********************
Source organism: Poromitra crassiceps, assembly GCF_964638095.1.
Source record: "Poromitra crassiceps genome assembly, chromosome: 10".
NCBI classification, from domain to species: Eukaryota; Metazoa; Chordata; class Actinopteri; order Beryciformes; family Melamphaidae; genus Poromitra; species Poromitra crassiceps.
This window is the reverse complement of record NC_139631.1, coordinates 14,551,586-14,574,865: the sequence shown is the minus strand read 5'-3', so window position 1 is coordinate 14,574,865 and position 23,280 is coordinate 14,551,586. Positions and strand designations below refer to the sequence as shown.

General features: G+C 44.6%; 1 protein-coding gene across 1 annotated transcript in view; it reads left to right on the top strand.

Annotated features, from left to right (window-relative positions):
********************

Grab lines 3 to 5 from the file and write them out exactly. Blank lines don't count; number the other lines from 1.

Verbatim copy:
NCBI classification, from domain to species: Eukaryota; Metazoa; Chordata; class Actinopteri; order Beryciformes; family Melamphaidae; genus Poromitra; species Poromitra crassiceps.
This window is the reverse complement of record NC_139631.1, coordinates 14,551,586-14,574,865: the sequence shown is the minus strand read 5'-3', so window position 1 is coordinate 14,574,865 and position 23,280 is coordinate 14,551,586. Positions and strand designations below refer to the sequence as shown.

General features: G+C 44.6%; 1 protein-coding gene across 1 annotated transcript in view; it reads left to right on the top strand.